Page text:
“In the heat of this controversy, things have been said about homosexual people that have made many of them, including those who lead celibate lives, feel that there is no good news for them in the Church. Remember that in many countries such people face real persecution and cruelty; even where there are no legal penalties, they suffer from a sense of rejection. Young people are driven to suicide by the conviction that no-one will listen to them patiently; many feel that they are condemned not for their behaviour but for their nature. As I write these words, I have in mind the recent brutal and unprovoked murder of a homosexual man in London by a group of violent and ignorant youths.
The 1998 Lambeth Resolution on this subject declared plainly that the Anglican Church worldwide did not believe - because of its reading of Scripture - that it was free to say that homosexual practice could be blessed. But it also declared that violence in word or deed and prejudice against homosexual people were unacceptable and sinful behaviour for Christians. Earlier Lambeth Conference Resolutions had made the same point. Any words that could make it easier for someone to attack or abuse a homosexual person are words of which we must repent. We are bound to ask, with the greatest care, how we best communicate the challenge of the gospel to homosexual persons and how we may free ourselves from unreasoning fear or even hatred.”
- The pastoral concern of the Archbishop for those who regard themselves as homosexual, Lesbian or bi-sexual is to be commended. However, whether an Advent Letter made available to the secular media is the right place to express this pastoral concern, is questionable.
- The phrase "homosexual people" may be regarded as significant. The "gay lobby" are the ones who have sought - and largely succeeded - in having homosexuality recognised as a defining characteristic of a person, belonging to their very nature, rather than (only) as a distinct form of behaviour. This recognition has proved an effective weapon in their campaign, since it enables them to define opposition to homosexuality as "discrimination" against individuals, on a par with racial discrimination or discrimination against women.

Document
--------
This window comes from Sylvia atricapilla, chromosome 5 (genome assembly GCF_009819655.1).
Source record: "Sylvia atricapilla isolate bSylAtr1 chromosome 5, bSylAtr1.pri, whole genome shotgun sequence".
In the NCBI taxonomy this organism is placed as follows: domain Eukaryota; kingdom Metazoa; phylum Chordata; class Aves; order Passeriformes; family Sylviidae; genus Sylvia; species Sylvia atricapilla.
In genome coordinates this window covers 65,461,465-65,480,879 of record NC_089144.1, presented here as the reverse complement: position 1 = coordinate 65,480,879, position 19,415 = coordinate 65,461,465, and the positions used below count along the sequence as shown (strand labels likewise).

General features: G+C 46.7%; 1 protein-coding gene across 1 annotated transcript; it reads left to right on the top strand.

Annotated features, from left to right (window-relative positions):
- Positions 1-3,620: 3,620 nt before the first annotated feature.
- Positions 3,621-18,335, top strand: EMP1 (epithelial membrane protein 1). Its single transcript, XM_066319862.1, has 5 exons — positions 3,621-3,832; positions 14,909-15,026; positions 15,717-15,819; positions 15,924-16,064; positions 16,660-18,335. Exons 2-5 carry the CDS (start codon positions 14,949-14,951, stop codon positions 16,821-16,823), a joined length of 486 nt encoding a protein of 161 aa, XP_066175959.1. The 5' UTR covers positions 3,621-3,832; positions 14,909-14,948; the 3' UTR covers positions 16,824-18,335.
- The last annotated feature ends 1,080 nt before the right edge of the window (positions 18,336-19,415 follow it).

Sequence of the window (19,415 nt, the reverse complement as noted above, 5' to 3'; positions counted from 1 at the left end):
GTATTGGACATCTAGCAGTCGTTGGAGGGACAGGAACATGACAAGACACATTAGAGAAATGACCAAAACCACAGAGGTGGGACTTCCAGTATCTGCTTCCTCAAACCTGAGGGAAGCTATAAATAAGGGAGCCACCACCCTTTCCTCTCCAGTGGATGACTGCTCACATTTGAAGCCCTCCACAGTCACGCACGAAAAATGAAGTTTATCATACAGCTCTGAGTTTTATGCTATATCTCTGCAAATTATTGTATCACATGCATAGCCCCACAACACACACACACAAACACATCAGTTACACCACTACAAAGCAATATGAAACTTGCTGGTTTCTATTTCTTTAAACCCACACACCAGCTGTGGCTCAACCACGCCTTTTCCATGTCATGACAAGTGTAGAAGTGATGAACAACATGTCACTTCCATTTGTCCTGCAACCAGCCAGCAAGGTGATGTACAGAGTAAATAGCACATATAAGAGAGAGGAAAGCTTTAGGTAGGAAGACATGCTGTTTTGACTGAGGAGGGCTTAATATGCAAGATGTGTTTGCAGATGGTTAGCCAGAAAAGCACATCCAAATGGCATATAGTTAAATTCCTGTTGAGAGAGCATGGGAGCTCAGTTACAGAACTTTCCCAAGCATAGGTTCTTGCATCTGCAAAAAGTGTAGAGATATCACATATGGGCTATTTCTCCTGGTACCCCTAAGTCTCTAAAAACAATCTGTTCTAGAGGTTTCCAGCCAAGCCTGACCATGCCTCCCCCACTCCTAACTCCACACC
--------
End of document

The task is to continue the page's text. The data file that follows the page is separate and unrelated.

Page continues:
- The Resolution of the Lambeth Conference of 1998 is rather stronger than suggested by the Archbishop. Not only is the Church not free to bless homosexual practice it commits sin against God if it does so.
- Regrettably, there have always been certain male human beings who regard persons known to be homosexually active as proper recipients of verbal and physical punishment. Such youths and men obviously should not be encouraged in any way whatsoever in their attitude and anger; but, at the same time, it is difficult to see that the opposition of Anglican churchmen to the practice of homosexuality has directly influenced them and contributed to any recent attacks. Further, we do not yet know enough about the incident in London cited by Dr Williams to use it in a particular way as part of moral exhortation in a Letter to the far corners of the earth.
- One regrets that the Archbishop included these paragraphs in this (otherwise excellent) Advent Letter for whether he intended to or not he has once again raised the “temperature” (nearly to boiling point!) with respect to the controversy over homosexuality, sin, and God.
The Rev’d Dr Peter Toon November 29, 2004